You can rightly question many of the Vice President’s choices, but you should mimic his approach to marriage.

8 Responses to Mimic, Don’t Mock, Mike Pence
  1. BARBARA PALMER SESSIONS Reply

    I once had a supervisor who would keep a desk or several feet between himself & a female employee.I had never noticed because I had a tendency to do the same without thinking about it. As I watched him, I began to notice if she got too close, he would take a step back, When I felt that I knew him well enough, I asked him about it. he told me that since Texas Instruments (Dallas) had such a bad reputation for infidelity he wasn’t going to give his wife or anyone reason to suspect him. He was probably my favorite bosses. I had a lot of respect for him. We had a good relationship because we both believed that rules were made for a reason. I never had to worry about him trying to touch me inappropriately. This was in the mid-70’s when it wasn’t uncommon for a woman to be expected to do anything for a raise or promotion.

  2. Pamela Henrickson Reply

    While I agree with your point, such a rule makes it impossible for women to work with Mr. Pence. If no woman can ever have a working lunch with him, women will be denied access to a powerful person to whom men do have access. This is going back to the days of male-only colleges and country clubs to make sure that women cannot advance. If Mr. Pence refuses to eat with women not his wife, then he needs to make it a policy not to conduct business during meals, which is a very hard rule to hold to, but more power to him if he can do it.

    • Kevin A. Thompson Reply

      That’s a very fair critique Pamela. I actually think as VP, this rule will be easier and fairer to live by. He could simply ask his Secret Service detail to step into the room or leave the door open. What we do at our church is just make sure every door has a window.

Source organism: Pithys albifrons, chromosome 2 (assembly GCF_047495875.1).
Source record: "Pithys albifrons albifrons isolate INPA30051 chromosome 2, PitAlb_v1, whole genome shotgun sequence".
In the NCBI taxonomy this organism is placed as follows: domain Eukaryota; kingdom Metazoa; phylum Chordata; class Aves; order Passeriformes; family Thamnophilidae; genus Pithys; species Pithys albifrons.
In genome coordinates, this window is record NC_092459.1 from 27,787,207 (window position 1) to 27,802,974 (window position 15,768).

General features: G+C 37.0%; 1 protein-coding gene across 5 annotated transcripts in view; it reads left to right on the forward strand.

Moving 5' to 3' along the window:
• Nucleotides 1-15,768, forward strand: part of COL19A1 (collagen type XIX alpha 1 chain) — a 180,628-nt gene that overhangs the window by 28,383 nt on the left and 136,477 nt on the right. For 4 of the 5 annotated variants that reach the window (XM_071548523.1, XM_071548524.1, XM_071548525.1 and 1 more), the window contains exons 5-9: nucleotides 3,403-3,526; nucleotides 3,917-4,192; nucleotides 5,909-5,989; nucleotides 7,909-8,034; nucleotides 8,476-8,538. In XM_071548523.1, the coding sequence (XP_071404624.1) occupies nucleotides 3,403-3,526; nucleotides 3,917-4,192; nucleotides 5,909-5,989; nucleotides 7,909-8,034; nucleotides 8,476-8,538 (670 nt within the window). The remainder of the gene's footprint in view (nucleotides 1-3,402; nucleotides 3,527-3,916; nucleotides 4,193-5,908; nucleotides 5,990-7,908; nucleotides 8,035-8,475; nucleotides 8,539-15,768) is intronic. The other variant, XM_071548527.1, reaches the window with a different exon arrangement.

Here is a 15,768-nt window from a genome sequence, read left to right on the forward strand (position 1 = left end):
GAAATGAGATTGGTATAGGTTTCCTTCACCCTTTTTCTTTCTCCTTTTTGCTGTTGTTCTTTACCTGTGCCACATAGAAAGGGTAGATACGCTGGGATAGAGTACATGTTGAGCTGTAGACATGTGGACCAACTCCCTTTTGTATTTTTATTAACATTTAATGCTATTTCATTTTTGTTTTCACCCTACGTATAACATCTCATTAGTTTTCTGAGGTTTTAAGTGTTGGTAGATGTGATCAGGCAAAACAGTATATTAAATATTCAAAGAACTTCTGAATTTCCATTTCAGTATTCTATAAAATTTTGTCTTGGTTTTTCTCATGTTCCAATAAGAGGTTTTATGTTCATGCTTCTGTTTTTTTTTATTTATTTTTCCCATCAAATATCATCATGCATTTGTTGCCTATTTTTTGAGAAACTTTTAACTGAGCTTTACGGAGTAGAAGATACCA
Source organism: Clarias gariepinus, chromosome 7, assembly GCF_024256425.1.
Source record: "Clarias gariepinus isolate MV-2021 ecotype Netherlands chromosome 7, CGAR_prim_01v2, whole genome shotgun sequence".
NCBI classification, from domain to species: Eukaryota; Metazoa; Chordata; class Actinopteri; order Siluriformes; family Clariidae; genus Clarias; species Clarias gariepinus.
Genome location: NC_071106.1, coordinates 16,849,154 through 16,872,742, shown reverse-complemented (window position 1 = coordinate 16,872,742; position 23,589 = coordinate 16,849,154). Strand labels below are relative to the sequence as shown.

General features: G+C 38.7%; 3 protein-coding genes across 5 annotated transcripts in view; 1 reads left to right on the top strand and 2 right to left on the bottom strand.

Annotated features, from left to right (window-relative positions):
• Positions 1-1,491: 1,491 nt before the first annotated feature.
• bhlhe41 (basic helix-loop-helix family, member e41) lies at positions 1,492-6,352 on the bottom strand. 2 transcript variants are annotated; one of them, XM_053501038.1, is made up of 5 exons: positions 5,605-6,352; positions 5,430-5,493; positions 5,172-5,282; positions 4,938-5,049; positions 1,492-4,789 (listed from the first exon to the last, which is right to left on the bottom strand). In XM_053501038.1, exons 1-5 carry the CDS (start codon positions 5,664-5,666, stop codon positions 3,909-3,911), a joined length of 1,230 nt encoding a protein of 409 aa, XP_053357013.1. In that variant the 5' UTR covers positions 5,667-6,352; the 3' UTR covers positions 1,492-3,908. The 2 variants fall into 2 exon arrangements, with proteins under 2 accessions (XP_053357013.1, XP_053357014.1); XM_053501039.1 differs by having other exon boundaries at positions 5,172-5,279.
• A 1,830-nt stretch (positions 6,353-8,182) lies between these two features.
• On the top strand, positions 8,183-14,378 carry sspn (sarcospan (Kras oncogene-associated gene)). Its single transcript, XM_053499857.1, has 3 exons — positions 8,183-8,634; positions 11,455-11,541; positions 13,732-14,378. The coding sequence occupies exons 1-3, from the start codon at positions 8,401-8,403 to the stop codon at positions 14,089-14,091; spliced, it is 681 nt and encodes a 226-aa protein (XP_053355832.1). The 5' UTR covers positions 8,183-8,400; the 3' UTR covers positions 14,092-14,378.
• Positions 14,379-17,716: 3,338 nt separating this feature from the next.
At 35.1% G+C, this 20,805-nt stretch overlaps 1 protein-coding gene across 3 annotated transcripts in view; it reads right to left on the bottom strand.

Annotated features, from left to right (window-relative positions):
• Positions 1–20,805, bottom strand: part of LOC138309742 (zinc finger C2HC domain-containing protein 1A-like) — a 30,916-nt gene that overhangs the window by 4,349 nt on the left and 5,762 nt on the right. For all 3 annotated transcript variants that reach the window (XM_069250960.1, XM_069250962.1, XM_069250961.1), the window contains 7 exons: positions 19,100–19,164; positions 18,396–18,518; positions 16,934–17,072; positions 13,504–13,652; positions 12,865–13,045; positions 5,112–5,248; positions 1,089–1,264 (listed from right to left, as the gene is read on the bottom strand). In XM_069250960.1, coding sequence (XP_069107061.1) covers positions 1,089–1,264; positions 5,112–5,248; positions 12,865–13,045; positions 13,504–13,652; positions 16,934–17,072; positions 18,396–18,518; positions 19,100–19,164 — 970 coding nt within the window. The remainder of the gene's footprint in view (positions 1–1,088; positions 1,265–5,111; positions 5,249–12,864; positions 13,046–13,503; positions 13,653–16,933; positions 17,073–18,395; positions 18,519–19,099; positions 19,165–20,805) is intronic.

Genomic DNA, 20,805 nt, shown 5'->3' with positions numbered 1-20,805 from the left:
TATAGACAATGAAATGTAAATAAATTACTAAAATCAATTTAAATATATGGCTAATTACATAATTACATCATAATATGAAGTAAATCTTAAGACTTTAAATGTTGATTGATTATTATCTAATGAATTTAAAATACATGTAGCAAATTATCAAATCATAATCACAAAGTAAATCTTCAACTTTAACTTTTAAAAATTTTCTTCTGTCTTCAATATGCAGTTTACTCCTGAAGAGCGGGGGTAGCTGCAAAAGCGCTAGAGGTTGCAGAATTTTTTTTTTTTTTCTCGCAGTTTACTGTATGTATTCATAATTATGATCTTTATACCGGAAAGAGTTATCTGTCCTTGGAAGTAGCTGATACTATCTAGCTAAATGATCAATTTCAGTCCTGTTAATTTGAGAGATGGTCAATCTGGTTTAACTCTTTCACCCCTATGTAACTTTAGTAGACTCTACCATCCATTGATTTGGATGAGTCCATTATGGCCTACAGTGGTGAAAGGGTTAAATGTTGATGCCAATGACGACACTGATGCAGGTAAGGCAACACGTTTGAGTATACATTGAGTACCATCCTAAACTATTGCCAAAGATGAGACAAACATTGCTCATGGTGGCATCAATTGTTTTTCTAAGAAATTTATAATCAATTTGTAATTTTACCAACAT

3. Kathryn Groening Reply

    As someone pointed out on another blog, there was a time when it was said that if a woman had to have a one-on-one lunch with a man in order to get ahead, that was clear sexism and harassment.
    .

  4. Yvonne Lindow Reply

    I believe that hedges are so good for a marriage. When you muddy the waters by putting work over your marriage, it gets to be a slippery slope. Pastors I know abide by this rule even when counseling a woman – door open, he calls his wife before and after, etc. I volunteer for an organization that helps couples who struggle with sexual purity. One of our rules is if you’re in the office and happen to be alone with, say the boss, we both text our spouses before and after the time we are alone. It is not impossible to keep hedges – just takes forethought and being intentional about your choices.

  5. Yossi Reply

    I think it’s kind of like the situation with colon polyps — the vast majority of polyps will not become cancerous, but when cancer does occur it almost always starts as a polyp (and thus when they do colonoscopies they remove all polyps they find). The vast majority of isolated meetings a married person has with someone of the opposite sex will not lead to an affair, but when affairs do occur they almost always start from such isolated meetings.

  6. Jessica Reply

    My mother taught me that no matter the reason, it was never appropriate to invite another man into your home without your husband present. This was not because of any trust issue; it was because doing so was inviting doubt where it was not necessary. For them (and now, for my ‘us’) boundaries weren’t there to forbid one another, they were there to reinforce the bond of the marriage. It’s not necessary to impose on your spouse, only yourself.

    I’ve always told husband he could go in my purse or my phone whenever (we share passwords), but for nineteen years now, he has never been able to cross that boundary. It’s something our kids find amusing (dad bringing it to me, saying “You know I can’t do it”). And I have never felt the need to verify his word. If that much doubt existed in our relationship, ‘proof’ alone couldn’t silence it.

    Respect yourself, respect your spouse.